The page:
I recently received my very first ballot in the mail after it traveled all the way from my permanent residence in Portland, Ore., here to Marquette. Luckily, all voting in Oregon is done via mail, so I didn’t miss out on voting at the polls like other students might.
Almost immediately I began filling in bubbles. I was so excited to make my voice matter this election.
While doing so, I thought about the past few months and how active President Barack Obama and former Mass. Gov. Mitt Romney were during their campaigns. They traveled around the country, shook thousands of hands and paid millions of dollars for advertisements for an entire year.
But during this reflection, I realized the advertising of this election was much more present on social media sites than ever before. I couldn’t believe how many advertisements I saw on my Twitter, Facebook and Pandora stations, but maybe that’s because this was the first election I actually paid attention to.
The advertising activity was borderline obnoxious, but it shows just how influential technology advancements in our contemporary lifestyle have become. In some cases, the nightly news is being replaced with Twitter feeds and Facebook updates, so candidates have changed their campaign tactics accordingly.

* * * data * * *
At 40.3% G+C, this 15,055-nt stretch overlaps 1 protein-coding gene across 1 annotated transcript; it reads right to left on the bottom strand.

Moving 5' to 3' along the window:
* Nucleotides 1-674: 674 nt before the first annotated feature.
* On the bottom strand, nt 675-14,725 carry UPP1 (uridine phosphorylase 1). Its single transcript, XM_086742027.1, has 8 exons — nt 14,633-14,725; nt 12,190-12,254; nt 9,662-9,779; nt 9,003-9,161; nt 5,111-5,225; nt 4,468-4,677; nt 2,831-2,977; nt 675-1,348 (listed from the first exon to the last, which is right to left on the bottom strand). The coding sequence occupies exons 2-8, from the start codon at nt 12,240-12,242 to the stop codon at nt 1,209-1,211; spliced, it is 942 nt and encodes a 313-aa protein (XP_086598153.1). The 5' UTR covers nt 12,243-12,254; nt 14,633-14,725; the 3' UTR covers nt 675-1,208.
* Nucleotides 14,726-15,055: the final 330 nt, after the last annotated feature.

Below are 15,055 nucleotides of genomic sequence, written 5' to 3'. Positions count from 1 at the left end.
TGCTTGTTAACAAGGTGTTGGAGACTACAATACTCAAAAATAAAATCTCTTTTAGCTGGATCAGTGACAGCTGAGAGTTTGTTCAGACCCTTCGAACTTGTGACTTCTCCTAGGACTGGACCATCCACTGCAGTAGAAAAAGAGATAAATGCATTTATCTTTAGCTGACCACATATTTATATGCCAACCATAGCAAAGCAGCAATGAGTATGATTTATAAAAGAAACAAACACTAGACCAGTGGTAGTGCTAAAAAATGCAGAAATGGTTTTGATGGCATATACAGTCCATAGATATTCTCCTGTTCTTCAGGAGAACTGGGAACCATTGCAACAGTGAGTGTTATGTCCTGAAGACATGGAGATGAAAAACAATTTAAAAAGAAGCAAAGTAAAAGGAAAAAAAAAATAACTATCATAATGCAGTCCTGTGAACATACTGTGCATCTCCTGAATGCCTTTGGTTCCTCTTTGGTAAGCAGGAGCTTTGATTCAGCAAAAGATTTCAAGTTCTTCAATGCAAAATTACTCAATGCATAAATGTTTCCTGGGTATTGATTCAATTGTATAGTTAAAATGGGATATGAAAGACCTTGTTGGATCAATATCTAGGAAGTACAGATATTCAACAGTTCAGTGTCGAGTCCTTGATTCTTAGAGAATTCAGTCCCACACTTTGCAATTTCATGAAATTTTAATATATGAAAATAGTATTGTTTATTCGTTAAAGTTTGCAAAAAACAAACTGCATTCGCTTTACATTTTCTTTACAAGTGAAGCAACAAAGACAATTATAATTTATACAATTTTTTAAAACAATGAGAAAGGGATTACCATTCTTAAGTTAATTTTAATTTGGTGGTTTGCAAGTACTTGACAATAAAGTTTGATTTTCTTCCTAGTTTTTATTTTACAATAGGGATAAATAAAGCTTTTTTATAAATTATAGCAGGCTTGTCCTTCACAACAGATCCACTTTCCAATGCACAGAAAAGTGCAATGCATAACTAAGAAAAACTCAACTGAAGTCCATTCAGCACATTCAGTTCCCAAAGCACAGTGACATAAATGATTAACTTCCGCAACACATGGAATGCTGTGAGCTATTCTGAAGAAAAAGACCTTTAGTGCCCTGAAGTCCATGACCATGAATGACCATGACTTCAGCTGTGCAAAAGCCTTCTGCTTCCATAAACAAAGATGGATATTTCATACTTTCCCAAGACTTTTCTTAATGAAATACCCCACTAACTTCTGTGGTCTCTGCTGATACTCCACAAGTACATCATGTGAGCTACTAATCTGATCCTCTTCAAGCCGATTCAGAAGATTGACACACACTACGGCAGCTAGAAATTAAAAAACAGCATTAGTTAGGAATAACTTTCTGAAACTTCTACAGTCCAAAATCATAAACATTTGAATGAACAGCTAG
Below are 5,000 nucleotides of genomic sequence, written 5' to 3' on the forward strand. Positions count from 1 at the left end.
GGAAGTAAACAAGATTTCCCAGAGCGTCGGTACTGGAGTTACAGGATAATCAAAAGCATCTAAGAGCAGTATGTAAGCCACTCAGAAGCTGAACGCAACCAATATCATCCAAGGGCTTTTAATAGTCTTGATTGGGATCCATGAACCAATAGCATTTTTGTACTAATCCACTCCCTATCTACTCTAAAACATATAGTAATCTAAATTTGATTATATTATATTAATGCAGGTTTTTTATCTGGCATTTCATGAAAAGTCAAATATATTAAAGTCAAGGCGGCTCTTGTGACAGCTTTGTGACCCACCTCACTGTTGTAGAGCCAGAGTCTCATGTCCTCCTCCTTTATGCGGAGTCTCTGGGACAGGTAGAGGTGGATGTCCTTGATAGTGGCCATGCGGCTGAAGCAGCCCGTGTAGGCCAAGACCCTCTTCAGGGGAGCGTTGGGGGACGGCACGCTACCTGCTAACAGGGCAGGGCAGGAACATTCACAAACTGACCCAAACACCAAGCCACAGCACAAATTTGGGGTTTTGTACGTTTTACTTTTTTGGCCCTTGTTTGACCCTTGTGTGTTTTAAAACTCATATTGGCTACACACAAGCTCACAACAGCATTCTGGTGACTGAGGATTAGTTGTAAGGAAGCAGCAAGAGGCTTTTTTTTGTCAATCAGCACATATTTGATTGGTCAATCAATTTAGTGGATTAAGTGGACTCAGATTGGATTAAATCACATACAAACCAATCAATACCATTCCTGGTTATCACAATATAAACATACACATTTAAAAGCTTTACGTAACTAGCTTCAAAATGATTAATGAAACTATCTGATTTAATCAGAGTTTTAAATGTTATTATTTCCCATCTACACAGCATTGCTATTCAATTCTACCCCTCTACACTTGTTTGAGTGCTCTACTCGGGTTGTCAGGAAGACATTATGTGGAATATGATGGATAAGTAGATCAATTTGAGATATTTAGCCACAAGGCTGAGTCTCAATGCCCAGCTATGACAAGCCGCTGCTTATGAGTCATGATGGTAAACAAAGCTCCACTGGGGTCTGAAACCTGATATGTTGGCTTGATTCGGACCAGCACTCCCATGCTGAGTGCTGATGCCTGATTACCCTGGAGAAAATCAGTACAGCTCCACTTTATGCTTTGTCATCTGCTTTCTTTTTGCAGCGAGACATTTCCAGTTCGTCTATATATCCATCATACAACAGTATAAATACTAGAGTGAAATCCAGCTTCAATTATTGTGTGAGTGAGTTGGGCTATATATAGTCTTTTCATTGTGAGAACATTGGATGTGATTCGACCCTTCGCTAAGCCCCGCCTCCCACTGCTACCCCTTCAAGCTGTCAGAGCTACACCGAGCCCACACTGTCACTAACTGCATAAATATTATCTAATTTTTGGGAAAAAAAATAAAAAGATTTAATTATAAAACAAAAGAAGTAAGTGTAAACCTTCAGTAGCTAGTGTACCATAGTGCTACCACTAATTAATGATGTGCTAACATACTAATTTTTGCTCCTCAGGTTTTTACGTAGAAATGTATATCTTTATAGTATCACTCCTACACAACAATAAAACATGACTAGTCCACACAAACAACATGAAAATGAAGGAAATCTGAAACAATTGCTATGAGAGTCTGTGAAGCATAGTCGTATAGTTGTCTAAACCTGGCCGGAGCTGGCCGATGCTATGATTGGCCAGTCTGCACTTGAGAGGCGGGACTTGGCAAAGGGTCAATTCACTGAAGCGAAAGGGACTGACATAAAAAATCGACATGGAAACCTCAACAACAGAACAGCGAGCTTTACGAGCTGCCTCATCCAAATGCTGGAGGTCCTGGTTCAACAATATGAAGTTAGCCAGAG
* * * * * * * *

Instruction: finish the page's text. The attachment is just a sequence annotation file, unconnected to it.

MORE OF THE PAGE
As I filled out my ballot, I also thought about how this election related to the politically diverse students of Marquette.
I live on a floor where many people tuned into the presidential and vice presidential debates, but to my surprise, these same people never discussed their own political positions during the viewing parties. It almost seemed taboo.
I was caught off guard that my neighbors resisted sharing their views to avoid tension and arguments with each other. Coming from a city known for being very liberal and Democratic, I didn’t really think about the pressure of political views growing up. But I wasn’t just surprised – I was upset. Shouldn’t the next leader of our country be something people can talk about?
I asked my floormates about their political party affiliations, not because I wanted to judge them, but because I was just curious. Politics is something I have always been interested in, and I enjoy hearing others’ opinions. Some of them respectfully chose not to answer.
What frustrates me more than obnoxious advertising and lack of discussion about political issues, though, is uneducated voting.
If you are going to vote today, all I ask is that you please make an educated decision. Your voice does matter and so does your opinion, so please vote for the candidate who best reflects your values.
Be the difference by making change for yourself, your classmates and fellow citizens of the United States. Be an active (and educated) member of your country.
Claire Delman, Freshman,
College of Communication